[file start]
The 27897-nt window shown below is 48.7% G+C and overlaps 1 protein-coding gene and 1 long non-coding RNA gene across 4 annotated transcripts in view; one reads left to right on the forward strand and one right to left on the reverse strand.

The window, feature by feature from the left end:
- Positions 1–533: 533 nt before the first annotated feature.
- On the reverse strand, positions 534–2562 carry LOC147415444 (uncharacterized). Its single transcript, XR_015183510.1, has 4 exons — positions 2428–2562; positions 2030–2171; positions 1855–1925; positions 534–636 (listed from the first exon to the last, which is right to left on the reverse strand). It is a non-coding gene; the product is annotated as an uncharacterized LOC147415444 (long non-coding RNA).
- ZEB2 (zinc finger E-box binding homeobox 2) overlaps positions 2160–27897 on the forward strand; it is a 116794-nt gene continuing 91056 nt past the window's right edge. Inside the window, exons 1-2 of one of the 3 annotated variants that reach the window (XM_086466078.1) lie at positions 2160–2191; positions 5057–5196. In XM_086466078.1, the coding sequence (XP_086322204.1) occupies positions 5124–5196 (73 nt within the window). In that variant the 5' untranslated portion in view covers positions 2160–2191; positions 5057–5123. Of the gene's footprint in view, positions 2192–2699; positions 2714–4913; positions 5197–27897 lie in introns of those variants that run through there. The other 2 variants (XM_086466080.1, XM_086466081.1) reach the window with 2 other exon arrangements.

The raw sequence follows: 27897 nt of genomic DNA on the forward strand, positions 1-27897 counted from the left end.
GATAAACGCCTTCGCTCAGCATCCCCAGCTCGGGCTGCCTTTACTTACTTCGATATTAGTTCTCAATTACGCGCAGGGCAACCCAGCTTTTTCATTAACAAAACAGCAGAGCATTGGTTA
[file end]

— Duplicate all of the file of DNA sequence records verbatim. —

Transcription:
The 27897-nt window shown below is 48.7% G+C and overlaps 1 protein-coding gene and 1 long non-coding RNA gene across 4 annotated transcripts in view; one reads left to right on the forward strand and one right to left on the reverse strand.

The window, feature by feature from the left end:
- Positions 1–533: 533 nt before the first annotated feature.
- On the reverse strand, positions 534–2562 carry LOC147415444 (uncharacterized). Its single transcript, XR_015183510.1, has 4 exons — positions 2428–2562; positions 2030–2171; positions 1855–1925; positions 534–636 (listed from the first exon to the last, which is right to left on the reverse strand). It is a non-coding gene; the product is annotated as an uncharacterized LOC147415444 (long non-coding RNA).
- ZEB2 (zinc finger E-box binding homeobox 2) overlaps positions 2160–27897 on the forward strand; it is a 116794-nt gene continuing 91056 nt past the window's right edge. Inside the window, exons 1-2 of one of the 3 annotated variants that reach the window (XM_086466078.1) lie at positions 2160–2191; positions 5057–5196. In XM_086466078.1, the coding sequence (XP_086322204.1) occupies positions 5124–5196 (73 nt within the window). In that variant the 5' untranslated portion in view covers positions 2160–2191; positions 5057–5123. Of the gene's footprint in view, positions 2192–2699; positions 2714–4913; positions 5197–27897 lie in introns of those variants that run through there. The other 2 variants (XM_086466080.1, XM_086466081.1) reach the window with 2 other exon arrangements.

The raw sequence follows: 27897 nt of genomic DNA on the forward strand, positions 1-27897 counted from the left end.
GATAAACGCCTTCGCTCAGCATCCCCAGCTCGGGCTGCCTTTACTTACTTCGATATTAGTTCTCAATTACGCGCAGGGCAACCCAGCTTTTTCATTAACAAAACAGCAGAGCATTGGTTA